The first line leads to the second line, and so on, until there are no lines left to read.
Crafting that inviting first line is no easy task. In fact, it’s the most difficult part of writing, except for all the lines that come after it.
Here are a few first lines from various projects I’ve recently published or am currently working on:
“It came to him the way these sorts of things come to people like him.”
“Fog can swallow you whole.”
“Charity began finding broken seashells on her floor each morning when she woke up.”
“The sun had dropped below the horizon, and the woman, slick with sweat and still squatting over the bloody pile of rags she had sculpted into a nest with her feet during labor, heard her husband approach in the darkening room.”
“One straight line spans California, stretching from the Pacific coastline to the Nevada border as if someone sat a copy of The Grapes of Wrath on the map and ran the sharp point of a Ticonderoga pencil along where the spine met the paper.”
“My two-year-old daughter was dancing in the street, my three-week-old daughter was flopped over my shoulder, and my wife was shopping for body lotion in a nearby store.”
“I am like a coyote, and so are you, though our hands more closely resemble splayed lizard claws than padded paws.”
“Once the borders were set and the familiar paths and cities marked in ink, once the lines that bisected and dissected the world were drawn, once the mapmakers of antiquity made the final flourishes on the compass rose, they filled the voids left by the limits of their knowledge with a few simple words: Here there be monsters.”
“A metallic shriek slices through the still afternoon, like R2D2 auditioning for Janet Leigh’s shower scene in Psycho.”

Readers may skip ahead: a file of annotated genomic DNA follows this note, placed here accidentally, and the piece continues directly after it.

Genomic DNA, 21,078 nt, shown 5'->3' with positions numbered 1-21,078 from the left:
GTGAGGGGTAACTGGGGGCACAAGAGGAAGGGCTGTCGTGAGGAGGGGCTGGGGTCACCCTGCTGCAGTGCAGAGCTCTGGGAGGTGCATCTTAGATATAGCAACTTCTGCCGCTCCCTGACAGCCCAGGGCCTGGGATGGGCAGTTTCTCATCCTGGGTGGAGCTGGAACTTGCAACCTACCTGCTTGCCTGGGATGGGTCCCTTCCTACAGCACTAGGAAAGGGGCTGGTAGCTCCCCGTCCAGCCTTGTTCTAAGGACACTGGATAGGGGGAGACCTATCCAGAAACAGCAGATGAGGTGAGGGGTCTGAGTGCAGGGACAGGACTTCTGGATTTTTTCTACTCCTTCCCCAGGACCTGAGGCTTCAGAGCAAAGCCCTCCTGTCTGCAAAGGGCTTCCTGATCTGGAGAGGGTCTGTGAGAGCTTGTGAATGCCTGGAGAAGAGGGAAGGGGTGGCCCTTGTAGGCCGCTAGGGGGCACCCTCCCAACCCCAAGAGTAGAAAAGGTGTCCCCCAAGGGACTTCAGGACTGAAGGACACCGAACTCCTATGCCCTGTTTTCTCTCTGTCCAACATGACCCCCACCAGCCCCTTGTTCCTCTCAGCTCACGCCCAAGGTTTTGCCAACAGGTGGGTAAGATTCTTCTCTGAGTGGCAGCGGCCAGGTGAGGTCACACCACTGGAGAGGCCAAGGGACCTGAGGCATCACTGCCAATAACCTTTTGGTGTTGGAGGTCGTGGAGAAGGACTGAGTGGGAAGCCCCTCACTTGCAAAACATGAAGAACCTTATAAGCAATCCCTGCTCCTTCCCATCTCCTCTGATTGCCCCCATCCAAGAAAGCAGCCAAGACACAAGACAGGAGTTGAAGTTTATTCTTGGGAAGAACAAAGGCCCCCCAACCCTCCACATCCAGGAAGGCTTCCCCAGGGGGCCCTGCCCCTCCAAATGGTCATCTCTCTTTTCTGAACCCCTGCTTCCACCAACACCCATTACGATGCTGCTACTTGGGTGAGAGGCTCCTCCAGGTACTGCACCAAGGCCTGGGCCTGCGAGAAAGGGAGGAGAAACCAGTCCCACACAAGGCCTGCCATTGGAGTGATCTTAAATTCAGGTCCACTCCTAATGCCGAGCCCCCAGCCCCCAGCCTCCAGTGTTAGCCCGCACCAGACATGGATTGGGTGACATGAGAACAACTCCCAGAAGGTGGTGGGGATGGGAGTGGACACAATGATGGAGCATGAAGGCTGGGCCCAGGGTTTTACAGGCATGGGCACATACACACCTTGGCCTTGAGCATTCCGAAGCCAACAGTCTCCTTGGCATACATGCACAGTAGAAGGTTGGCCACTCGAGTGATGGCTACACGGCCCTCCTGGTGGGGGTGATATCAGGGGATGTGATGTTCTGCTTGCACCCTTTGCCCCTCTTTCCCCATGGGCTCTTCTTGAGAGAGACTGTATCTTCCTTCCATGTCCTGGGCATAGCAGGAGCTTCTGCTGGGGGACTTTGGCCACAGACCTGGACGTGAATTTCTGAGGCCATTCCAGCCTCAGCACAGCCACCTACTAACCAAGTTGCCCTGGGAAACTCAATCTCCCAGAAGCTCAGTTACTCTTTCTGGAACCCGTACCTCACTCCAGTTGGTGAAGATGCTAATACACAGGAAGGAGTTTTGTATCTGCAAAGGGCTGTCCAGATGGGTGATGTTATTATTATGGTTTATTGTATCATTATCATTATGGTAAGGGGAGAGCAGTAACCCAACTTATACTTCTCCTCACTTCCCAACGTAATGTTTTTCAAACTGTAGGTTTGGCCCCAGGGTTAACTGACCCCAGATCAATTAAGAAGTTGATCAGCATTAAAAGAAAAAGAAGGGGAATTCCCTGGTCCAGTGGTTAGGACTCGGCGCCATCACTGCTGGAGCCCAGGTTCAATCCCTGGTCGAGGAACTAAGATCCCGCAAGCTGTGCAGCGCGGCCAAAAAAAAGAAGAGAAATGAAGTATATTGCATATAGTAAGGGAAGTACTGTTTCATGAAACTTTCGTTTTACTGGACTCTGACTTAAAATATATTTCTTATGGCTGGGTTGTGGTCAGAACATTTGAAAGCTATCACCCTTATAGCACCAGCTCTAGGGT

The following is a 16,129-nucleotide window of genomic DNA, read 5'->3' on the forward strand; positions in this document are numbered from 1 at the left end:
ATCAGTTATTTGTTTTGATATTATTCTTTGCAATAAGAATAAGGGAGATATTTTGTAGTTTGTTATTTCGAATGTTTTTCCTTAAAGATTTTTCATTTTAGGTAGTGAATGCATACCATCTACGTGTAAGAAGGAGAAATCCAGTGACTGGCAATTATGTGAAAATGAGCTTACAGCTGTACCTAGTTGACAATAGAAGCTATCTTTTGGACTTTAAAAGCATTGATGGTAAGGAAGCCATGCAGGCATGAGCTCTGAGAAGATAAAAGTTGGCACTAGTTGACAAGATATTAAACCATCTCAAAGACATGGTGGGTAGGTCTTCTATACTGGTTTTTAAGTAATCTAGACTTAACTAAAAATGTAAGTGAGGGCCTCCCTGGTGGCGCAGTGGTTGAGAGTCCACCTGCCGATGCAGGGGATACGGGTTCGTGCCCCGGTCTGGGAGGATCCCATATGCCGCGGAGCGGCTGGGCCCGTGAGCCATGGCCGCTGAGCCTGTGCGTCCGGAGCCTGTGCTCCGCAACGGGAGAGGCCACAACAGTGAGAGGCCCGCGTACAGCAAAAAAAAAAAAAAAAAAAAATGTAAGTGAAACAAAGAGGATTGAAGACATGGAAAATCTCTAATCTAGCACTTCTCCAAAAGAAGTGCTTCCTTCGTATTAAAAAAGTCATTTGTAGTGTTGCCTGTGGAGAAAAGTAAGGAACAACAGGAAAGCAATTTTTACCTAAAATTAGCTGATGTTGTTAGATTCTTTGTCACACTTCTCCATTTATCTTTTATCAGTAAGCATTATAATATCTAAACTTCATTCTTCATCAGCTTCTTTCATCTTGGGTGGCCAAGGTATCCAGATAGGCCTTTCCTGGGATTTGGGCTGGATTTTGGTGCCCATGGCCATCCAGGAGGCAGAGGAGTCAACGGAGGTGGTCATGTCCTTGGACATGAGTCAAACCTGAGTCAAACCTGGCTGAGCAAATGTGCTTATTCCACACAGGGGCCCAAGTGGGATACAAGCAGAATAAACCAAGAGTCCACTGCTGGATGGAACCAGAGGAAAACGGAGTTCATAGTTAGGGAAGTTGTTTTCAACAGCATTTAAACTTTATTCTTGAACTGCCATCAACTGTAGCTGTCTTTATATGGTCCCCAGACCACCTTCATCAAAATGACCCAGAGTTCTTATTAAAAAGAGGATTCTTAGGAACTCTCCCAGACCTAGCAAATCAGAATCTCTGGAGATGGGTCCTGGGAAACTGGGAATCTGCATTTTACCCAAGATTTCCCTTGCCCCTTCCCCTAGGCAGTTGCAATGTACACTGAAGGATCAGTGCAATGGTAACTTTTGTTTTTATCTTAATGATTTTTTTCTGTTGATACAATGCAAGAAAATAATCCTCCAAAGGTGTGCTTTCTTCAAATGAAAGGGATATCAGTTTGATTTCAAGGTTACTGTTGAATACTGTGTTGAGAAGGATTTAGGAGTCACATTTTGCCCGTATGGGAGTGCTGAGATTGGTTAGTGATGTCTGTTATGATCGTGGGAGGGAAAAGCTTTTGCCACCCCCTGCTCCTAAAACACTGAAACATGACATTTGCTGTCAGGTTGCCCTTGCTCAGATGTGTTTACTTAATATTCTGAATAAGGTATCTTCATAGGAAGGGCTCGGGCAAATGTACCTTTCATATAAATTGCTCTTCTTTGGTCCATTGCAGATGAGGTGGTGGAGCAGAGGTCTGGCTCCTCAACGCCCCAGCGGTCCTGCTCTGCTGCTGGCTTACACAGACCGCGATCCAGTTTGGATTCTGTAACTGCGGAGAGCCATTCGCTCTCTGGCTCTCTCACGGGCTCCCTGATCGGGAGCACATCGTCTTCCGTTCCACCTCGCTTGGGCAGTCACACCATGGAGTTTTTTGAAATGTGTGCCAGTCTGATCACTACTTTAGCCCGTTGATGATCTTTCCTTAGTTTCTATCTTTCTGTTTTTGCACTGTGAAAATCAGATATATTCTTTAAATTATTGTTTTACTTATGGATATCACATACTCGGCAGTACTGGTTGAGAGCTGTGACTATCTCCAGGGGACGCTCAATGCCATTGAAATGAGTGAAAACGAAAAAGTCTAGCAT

So … do any of these make you want to read any more?]]>
My 1,200-word story made the cut, though that theme—cut—continued into the publication, in which the piece appeared sans about 900 words.
I was still thrilled to be published, and to be featured on the magazine’s website. Still, I wanted people to be able to read the full story, which follows.
P.S.—I successfully submitted a piece to the magazine’s second issue as well. Though my feature isn’t online, check out Longshot and grab a copy.
Isaac Miller dreams of the bees he cons. He spends almost all his daylight hours cradling their eggs, sampling their honey, wading through clouds of them, so they literally crowd his thoughts and crawl over into his subconscious after dark.
It isn’t guilt leaking out behind his closed eyelids. There’s no shame in what he does, and what he does is trick colonies into breeding him queen after queen, which he sells to commercial beekeepers eager to inject some hardy genes into their own hives.
Miller (no relation to the author) is young for his trade. The scruffy-bearded 21-year-old lives on California’s Central Coast, and is simply in awe of bees. He lovingly describes the smell of honey and hot wax fanned by tens of thousands of tiny wings. He visualizes the way individual insects hover in the air, virtually motionless at the center of a swarm. He marvels at the intricate and elaborate structures they build inside their hives.
But what really floors him is that he can pay his rent—and even have money left over to sock away in savings and buy beer—with his bee-gotten earnings.
“The whole process is fooling hives into thinking they need queens,” he says with a smirk. “It’s a bait and switch.”
The job takes finesse, patience, and a willingness to get stung at least 20 or 30 times a day, but it keeps him outdoors, free from a desk and evenings lit only by the glow of a computer monitor.
Miller came from Nashville to San Luis Obispo, roughly halfway between Los Angeles and San Francisco, when he was 18. His southern roots don’t tap into any drawls or y’alls—he sounds like he was born and bred in California and has the surfer looks to match—though he does have a tendency toward decidedly non-native “yes sirs” and “yes ma’ams.” He distractedly grabs hanks of his hair while he talks, twisting his dirty-dirty-blond mop into spires and points that hold firm even when he takes his hands away. The beeswax that collects on his scalp and fingers throughout the day straightens his natural curls and acts as a sort of permanent pomade.